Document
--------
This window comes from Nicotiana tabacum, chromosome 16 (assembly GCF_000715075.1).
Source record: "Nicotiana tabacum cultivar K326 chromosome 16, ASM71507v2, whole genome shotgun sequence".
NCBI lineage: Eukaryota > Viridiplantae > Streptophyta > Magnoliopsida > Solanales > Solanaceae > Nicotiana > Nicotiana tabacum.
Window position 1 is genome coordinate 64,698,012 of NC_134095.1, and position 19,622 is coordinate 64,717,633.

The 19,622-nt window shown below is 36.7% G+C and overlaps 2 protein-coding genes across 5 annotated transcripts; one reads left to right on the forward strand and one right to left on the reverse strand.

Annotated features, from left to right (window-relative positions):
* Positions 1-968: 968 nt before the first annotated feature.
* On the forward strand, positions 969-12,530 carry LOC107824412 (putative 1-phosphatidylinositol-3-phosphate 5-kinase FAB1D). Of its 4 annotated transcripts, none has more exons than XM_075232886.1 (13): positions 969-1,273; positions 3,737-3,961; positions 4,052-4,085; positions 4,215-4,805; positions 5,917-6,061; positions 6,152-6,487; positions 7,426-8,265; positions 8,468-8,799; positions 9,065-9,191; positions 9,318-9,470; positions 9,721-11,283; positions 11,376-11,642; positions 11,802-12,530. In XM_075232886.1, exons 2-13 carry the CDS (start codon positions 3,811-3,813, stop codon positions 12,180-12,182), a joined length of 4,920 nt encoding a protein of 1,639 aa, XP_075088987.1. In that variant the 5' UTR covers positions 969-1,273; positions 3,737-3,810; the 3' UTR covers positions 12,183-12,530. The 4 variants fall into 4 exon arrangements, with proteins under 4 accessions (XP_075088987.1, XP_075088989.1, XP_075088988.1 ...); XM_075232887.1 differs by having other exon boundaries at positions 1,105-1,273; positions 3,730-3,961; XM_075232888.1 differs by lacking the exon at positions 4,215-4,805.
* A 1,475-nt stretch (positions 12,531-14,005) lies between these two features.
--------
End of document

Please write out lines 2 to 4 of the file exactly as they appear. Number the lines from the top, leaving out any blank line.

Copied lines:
Source record: "Nicotiana tabacum cultivar K326 chromosome 16, ASM71507v2, whole genome shotgun sequence".
NCBI lineage: Eukaryota > Viridiplantae > Streptophyta > Magnoliopsida > Solanales > Solanaceae > Nicotiana > Nicotiana tabacum.
Window position 1 is genome coordinate 64,698,012 of NC_134095.1, and position 19,622 is coordinate 64,717,633.